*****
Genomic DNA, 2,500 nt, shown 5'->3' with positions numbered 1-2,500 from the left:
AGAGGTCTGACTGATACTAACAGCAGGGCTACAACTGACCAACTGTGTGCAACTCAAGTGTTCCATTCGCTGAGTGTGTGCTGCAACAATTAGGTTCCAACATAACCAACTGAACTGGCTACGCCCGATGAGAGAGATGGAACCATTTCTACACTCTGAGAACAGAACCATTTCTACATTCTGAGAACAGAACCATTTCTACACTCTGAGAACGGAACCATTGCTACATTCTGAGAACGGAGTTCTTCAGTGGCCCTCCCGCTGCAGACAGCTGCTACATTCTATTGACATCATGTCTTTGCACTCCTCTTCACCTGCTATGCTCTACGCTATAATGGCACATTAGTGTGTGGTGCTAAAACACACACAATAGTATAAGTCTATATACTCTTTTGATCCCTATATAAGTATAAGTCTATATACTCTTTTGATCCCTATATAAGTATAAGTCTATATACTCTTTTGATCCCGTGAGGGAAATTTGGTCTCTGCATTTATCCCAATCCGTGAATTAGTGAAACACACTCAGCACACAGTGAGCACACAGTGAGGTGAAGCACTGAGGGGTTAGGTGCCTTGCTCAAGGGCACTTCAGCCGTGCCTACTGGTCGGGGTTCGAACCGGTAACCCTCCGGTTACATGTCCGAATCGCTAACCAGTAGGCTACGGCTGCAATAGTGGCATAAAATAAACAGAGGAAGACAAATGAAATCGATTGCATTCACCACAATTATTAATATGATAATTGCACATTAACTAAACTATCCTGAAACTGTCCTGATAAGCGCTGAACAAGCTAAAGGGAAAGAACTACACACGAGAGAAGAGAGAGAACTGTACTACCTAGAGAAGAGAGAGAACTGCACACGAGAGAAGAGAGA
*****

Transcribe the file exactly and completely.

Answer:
Genomic DNA, 2,500 nt, shown 5'->3' with positions numbered 1-2,500 from the left:
AGAGGTCTGACTGATACTAACAGCAGGGCTACAACTGACCAACTGTGTGCAACTCAAGTGTTCCATTCGCTGAGTGTGTGCTGCAACAATTAGGTTCCAACATAACCAACTGAACTGGCTACGCCCGATGAGAGAGATGGAACCATTTCTACACTCTGAGAACAGAACCATTTCTACATTCTGAGAACAGAACCATTTCTACACTCTGAGAACGGAACCATTGCTACATTCTGAGAACGGAGTTCTTCAGTGGCCCTCCCGCTGCAGACAGCTGCTACATTCTATTGACATCATGTCTTTGCACTCCTCTTCACCTGCTATGCTCTACGCTATAATGGCACATTAGTGTGTGGTGCTAAAACACACACAATAGTATAAGTCTATATACTCTTTTGATCCCTATATAAGTATAAGTCTATATACTCTTTTGATCCCTATATAAGTATAAGTCTATATACTCTTTTGATCCCGTGAGGGAAATTTGGTCTCTGCATTTATCCCAATCCGTGAATTAGTGAAACACACTCAGCACACAGTGAGCACACAGTGAGGTGAAGCACTGAGGGGTTAGGTGCCTTGCTCAAGGGCACTTCAGCCGTGCCTACTGGTCGGGGTTCGAACCGGTAACCCTCCGGTTACATGTCCGAATCGCTAACCAGTAGGCTACGGCTGCAATAGTGGCATAAAATAAACAGAGGAAGACAAATGAAATCGATTGCATTCACCACAATTATTAATATGATAATTGCACATTAACTAAACTATCCTGAAACTGTCCTGATAAGCGCTGAACAAGCTAAAGGGAAAGAACTACACACGAGAGAAGAGAGAGAACTGTACTACCTAGAGAAGAGAGAGAACTGCACACGAGAGAAGAGAGA